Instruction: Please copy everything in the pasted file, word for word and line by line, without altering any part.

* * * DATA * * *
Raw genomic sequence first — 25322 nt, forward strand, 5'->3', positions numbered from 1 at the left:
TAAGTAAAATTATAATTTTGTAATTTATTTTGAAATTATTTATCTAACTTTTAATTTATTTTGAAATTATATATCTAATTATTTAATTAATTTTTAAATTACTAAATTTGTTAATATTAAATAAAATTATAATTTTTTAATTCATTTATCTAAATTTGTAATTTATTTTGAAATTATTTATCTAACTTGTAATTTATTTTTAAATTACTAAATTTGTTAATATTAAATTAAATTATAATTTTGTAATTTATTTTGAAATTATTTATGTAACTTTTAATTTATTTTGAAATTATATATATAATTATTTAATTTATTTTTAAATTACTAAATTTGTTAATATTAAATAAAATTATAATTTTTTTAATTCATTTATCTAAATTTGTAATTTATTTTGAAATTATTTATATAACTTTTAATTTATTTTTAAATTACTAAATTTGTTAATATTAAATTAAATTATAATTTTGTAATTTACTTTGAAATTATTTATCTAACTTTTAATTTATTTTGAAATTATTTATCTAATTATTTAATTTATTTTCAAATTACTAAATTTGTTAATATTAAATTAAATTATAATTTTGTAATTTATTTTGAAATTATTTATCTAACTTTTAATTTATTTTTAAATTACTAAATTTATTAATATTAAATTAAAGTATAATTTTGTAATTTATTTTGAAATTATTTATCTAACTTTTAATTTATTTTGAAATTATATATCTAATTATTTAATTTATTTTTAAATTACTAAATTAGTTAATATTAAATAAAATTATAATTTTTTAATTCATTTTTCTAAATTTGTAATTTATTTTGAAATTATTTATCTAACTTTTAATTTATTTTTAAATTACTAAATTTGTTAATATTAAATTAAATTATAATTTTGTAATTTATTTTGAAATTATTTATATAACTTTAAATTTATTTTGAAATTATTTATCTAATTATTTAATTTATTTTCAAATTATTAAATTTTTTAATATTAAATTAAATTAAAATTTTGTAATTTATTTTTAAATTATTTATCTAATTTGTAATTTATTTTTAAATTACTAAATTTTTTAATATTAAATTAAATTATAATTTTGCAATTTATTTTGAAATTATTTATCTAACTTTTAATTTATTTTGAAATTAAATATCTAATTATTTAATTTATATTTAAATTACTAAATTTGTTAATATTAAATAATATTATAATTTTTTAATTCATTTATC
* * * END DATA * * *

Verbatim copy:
Raw genomic sequence first — 25322 nt, forward strand, 5'->3', positions numbered from 1 at the left:
TAAGTAAAATTATAATTTTGTAATTTATTTTGAAATTATTTATCTAACTTTTAATTTATTTTGAAATTATATATCTAATTATTTAATTAATTTTTAAATTACTAAATTTGTTAATATTAAATAAAATTATAATTTTTTAATTCATTTATCTAAATTTGTAATTTATTTTGAAATTATTTATCTAACTTGTAATTTATTTTTAAATTACTAAATTTGTTAATATTAAATTAAATTATAATTTTGTAATTTATTTTGAAATTATTTATGTAACTTTTAATTTATTTTGAAATTATATATATAATTATTTAATTTATTTTTAAATTACTAAATTTGTTAATATTAAATAAAATTATAATTTTTTTAATTCATTTATCTAAATTTGTAATTTATTTTGAAATTATTTATATAACTTTTAATTTATTTTTAAATTACTAAATTTGTTAATATTAAATTAAATTATAATTTTGTAATTTACTTTGAAATTATTTATCTAACTTTTAATTTATTTTGAAATTATTTATCTAATTATTTAATTTATTTTCAAATTACTAAATTTGTTAATATTAAATTAAATTATAATTTTGTAATTTATTTTGAAATTATTTATCTAACTTTTAATTTATTTTTAAATTACTAAATTTATTAATATTAAATTAAAGTATAATTTTGTAATTTATTTTGAAATTATTTATCTAACTTTTAATTTATTTTGAAATTATATATCTAATTATTTAATTTATTTTTAAATTACTAAATTAGTTAATATTAAATAAAATTATAATTTTTTAATTCATTTTTCTAAATTTGTAATTTATTTTGAAATTATTTATCTAACTTTTAATTTATTTTTAAATTACTAAATTTGTTAATATTAAATTAAATTATAATTTTGTAATTTATTTTGAAATTATTTATATAACTTTAAATTTATTTTGAAATTATTTATCTAATTATTTAATTTATTTTCAAATTATTAAATTTTTTAATATTAAATTAAATTAAAATTTTGTAATTTATTTTTAAATTATTTATCTAATTTGTAATTTATTTTTAAATTACTAAATTTTTTAATATTAAATTAAATTATAATTTTGCAATTTATTTTGAAATTATTTATCTAACTTTTAATTTATTTTGAAATTAAATATCTAATTATTTAATTTATATTTAAATTACTAAATTTGTTAATATTAAATAATATTATAATTTTTTAATTCATTTATC